[PP-main] Technical/implementation matters
Lothian.Nicholas at lmsol.com.au
Mon Mar 6 02:10:49 CET 2000
> On Mon, Mar 06, 2000 at 09:20:53AM +0930, Nick Lothian wrote:
> > I disagree. I think RDF has taken off quite well - try and name a site
> > doesn't have a RDF backend.
> This is no doubt true. But what is the RDF used for? Do we see a large
> of syndication between sites, based on RDF? I can't think of any, off
We see lots of syndication of headlines, which is what RDF was designed for.
> Also, it's kind of messy to use RDF, since RDF is intended as a
> not containing, format. In other words, to publish a news item, you need
> use an RDF file to describe it, and another file which is the actual
> And that means we still need to find a format for that content, and it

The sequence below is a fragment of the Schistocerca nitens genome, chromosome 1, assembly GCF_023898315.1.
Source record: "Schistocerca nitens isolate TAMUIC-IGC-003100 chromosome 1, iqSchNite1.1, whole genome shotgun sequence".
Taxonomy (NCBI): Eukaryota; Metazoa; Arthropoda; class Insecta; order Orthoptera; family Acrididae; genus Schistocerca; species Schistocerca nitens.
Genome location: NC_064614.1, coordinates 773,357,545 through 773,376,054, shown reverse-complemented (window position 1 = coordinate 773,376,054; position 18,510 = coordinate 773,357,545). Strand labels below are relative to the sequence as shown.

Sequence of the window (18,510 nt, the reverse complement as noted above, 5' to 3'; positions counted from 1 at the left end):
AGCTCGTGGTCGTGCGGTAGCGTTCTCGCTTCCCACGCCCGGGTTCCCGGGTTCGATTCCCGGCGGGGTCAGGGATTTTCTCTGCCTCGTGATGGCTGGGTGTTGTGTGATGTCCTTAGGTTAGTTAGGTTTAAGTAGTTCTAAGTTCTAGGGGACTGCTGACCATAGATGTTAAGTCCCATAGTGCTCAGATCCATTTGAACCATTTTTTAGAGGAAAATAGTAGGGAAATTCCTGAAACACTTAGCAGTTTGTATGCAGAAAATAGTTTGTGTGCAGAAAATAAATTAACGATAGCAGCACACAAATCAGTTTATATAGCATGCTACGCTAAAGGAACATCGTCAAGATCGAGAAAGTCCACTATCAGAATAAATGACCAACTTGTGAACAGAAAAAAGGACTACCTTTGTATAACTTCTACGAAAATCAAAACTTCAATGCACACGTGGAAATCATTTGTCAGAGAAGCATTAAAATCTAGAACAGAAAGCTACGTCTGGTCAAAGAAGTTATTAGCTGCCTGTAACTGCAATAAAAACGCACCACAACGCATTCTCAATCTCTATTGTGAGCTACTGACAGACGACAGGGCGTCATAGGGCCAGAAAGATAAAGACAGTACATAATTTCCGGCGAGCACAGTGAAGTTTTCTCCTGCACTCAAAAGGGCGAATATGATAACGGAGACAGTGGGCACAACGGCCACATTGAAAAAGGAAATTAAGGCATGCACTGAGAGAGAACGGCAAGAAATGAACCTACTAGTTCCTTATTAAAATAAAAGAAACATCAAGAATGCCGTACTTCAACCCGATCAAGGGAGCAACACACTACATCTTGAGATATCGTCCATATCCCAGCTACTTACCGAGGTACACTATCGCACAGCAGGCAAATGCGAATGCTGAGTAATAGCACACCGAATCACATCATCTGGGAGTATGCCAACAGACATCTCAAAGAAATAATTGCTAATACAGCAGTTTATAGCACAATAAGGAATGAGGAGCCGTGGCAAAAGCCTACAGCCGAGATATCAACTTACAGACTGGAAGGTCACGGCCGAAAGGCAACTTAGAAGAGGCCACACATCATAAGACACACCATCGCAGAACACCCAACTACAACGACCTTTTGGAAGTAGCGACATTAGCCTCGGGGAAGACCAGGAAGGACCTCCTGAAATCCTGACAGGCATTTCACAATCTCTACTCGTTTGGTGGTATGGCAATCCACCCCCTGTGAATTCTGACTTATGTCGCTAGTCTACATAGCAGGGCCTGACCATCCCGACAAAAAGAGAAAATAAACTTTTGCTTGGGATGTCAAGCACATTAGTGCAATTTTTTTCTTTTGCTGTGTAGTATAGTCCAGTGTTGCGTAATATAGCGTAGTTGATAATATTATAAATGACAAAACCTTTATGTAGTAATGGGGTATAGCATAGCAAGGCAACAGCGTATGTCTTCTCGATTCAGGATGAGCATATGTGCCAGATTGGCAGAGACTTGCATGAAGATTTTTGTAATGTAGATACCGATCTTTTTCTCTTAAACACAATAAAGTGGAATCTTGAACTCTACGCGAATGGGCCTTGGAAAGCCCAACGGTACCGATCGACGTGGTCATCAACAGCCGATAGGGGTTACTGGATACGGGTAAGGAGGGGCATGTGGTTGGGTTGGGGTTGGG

> be HTML, it needs to be some XML DTD, since we're going to be marking up
> very abstract way.
Yes, I agree with this - I'm not proposing we use RDF, simply use a single
XML file similar to a RDF file, perhaps with links to other URLs to get the
> So I propose to make an XML format that encapsulates the data you would
> normally put in the RDF/RSS file (perhaps even by embedding directly,
> XML namespaces), but we need a format for the actual data, and no such
I think I agree with that. What do you mean by "a format for the actual
data", though? Do you mean the formatting of the story or something like
> > What about when people start writing non-website clients. Think of all
> > little "Show Current Stories on Slashdot" applets around. How can a push
> > protocol handle things like that - especially over a dialup connection?
> The protocol can easily handle push and pull. Especially since it's a
> of "push to me when I'm connected".
So what if the client disconnects without informing the server it doesn't
need a feed anymore? Does the server attempt to keep pushing? Or maybe
attempt to push a number of times, and them stop?
Doesn't this make it extreamly vunrable to denial of service attacks?
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